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First on 2: Buffalo Bills donate $500K to close the broadband gap for Buffalo school students

The project was initially going to provide internet access to 4,500 families, but it has been scaled back since the announcement.

BUFFALO, N.Y. — Everybody loves an announcement. You get those positive feelings in your gut after you announce something for the greater good. 

Implementing that announcement is often the hard part.

Five weeks ago during a Zoom call with Mayor Byron Brown, Buffalo Schools Superintendent Kriner Cash, and members of the Bills, it was announced that the team's foundation would be donating the resources to provide over 4,500 Buffalo school families with internet access for the upcoming school year. 

Five weeks later, how’s that going? 

2 On Your Side is able to confirm that the program hasn’t been fully implemented yet, but progress is being made.

"It's at the 5-yard line," Buffalo Public Schools Chief Technology Officer Myra Burden said. "We're close to taking this into the end zone with the Spectrum deal.”

The scale of the project has also been reduced a bit. According to the Burden, the district has already been able to secure hotspots to families of students since the school year started. 

"So far, we have handed out 2,896 hotspots," Burden said. "The hot spots are something that the district is sponsoring directly."

According to Burden, that leaves about 2,900 that still need internet access. This is where the scope of the project has changed. Initially, the Bills were donating to fund the entire 4,500.

Presumably, due to the delays that stemmed from due diligence performed by the Foundation and Spectrum, the district stepped in to distribute hot spots. 

Getting the 2,900 connected remains a priority for the district. 

"That is our focus in terms of those households that are serviceable and eligible at this juncture," Burden said. "We will be communicating with those households that are on that list."

According to a representative from the Buffalo Bills Foundation, the players and staff of the Bills have been collecting the money each week for this project. 

2 On Your Side learned Friday that $500,000 has been donated for this project.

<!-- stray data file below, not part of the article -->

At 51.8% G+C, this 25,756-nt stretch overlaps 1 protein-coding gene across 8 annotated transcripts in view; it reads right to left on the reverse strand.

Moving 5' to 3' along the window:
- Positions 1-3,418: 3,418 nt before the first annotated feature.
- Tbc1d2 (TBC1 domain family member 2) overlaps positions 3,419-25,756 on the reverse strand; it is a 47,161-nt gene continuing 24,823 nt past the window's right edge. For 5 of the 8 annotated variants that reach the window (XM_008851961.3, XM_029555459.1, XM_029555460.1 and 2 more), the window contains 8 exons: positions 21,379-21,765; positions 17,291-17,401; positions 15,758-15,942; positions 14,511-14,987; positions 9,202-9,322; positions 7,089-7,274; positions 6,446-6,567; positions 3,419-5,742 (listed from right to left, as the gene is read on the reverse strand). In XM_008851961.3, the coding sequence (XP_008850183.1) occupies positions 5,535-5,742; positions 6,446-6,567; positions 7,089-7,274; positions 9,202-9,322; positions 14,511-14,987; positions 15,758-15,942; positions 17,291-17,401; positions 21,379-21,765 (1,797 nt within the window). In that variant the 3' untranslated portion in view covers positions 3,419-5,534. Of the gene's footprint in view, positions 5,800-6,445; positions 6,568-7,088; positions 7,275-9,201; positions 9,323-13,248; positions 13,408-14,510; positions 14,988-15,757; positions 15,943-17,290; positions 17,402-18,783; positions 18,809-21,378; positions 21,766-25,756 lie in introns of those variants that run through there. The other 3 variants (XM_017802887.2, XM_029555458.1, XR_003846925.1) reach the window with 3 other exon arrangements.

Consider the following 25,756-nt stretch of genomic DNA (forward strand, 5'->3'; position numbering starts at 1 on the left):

"We have done everything that we needed to do to get everything solidified with the Bills. and that donation at this point is tight and ready to go," Burden said. 

But it’s not just the money that was needed for this project.

"There's a lot of due diligence that's required for a magnitude donation of $500,000," Burden said, "as well as making sure that the agreement is accurate and reflective of what we've discussed."

According to the district, it was this due diligence from Spectrum that took the longest amount of time during the last five weeks. 

"We're just waiting on Spectrum to update the agreement with what has been verbally discussed."

Burden said Spectrum is charging the district $24,99 per month for each home that is connected through this program. The internet service will remain available through the duration of the school year. 

The next step in this project is getting approval from the school board on October 21. The board needs to approve the acceptance of the $500,000 from the Bills, then the district can authorize Spectrum to begin shipping modems and routers to families who need internet service. 

"They should be able to ship the very next day after the board meeting," Burden said. "We are working right now, to reach out to those households, to let them know that they've been identified as being eligible for this program

Burden says she expects those families that still need access will finally be connected by the end of the month or early November. 

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